Anth. 102 Notes

Anth. 102 Notes - Exam 2: Anthropology Politics Minimalists...

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Exam 2: Anthropology Politics Minimalists believe government and political phenomena exist in formal political institutions. Anth have developed a Maximalist approach to study, done so because realize that there are a large range of informal political institutions. They occur in unlikely context: such as witchcraft institutions, kinship relationships, and religious institutions. Maximilist approach treat, as a matter of principle, a very wide range of practices as political. Politics: process and method of making decisions for groups. Ex: group we deal with is citizenry of societies the political groups that make decisions for groups look at religious structure s. There are clans in many societies, have clan heads may have political parties. Look at domestic unit, the acquisition, use and distribution of power at many different levels of society. Political anthropology often take into account the forces that drive the society, forces not simply human, sometimes divine, supernatural. Important recognition of the cardinal element, the pursuit of gain by individuals. (gain may be financial, spiritual, authority, prestige) Legitimacy : Involves the right to exercise power, the conferral of authority, a degree of social acceptance of the right of an individual (or set of individuals) to exercise power. Rhetori c: the choice of argument an individual or group uses to acquire legitimacy. Rhetoric is important because used by individuals to gauge whether they should put their trust into that person. Political anth think leaders have legitimacy and offices have legitimacy. It is strongly consensual. Marshall Sahlin’s “Poor Man, Rich Man, Big-Man, Chief: Political Types in Melanesia and Polynesia”: The contrast between developed Polynesian and underdeveloped Melanesian polities is striking. Melanesian scheme of small, separate, and equal political blocs, compares with the Polynesian polity which is an extensive pyramid of groups capped by the family and following of a paramount chief. The Melanesian Big man status: The attainment of this status is the outcome of a series of acts which elevate a person above a common herd. In the internal sector, the Big Man has true command ability, outside of it he only has fame and indirect influence. Two shortcomings: a comparative instability, flux of rising and falling leaders, enlarging and contracting factions. Secondly, the possibility of desertion inhibits the leaders ability to forcibly push up his followers’ output which therefore constraints a higher political organization. Polynesian chiefdom became an extensive set of offices, a pyramid of higher and lower chiefs holding sway over larger and smaller sections of the polity. Comparative point: the qualities of command that had to be personally demonstrated by men in Melanesian in order to attract loyal followers, were in Polynesia socially assigned to office and rank. Class notes: Marshall Sahlins is trying to find out how power operates and is structured.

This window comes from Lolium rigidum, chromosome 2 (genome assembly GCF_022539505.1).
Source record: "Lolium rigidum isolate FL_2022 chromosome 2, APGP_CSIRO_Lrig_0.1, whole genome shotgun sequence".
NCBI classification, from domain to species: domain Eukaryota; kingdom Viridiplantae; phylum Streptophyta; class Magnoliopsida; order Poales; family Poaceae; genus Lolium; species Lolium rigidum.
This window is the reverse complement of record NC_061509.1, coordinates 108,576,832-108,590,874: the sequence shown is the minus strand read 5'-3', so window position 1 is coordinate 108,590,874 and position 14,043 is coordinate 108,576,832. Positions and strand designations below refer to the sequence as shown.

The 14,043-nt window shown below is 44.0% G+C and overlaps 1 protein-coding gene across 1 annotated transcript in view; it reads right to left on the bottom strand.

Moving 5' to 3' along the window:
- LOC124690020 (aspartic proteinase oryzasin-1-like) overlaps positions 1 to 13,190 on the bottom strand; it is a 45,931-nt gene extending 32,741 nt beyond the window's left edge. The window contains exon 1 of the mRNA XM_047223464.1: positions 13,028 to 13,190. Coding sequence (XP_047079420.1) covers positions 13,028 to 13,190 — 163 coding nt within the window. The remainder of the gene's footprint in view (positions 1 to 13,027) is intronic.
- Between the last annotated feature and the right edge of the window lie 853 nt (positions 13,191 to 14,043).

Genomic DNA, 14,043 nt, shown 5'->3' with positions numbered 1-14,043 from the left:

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Anth. 102 Notes - Exam 2: Anthropology Politics Minimalists...

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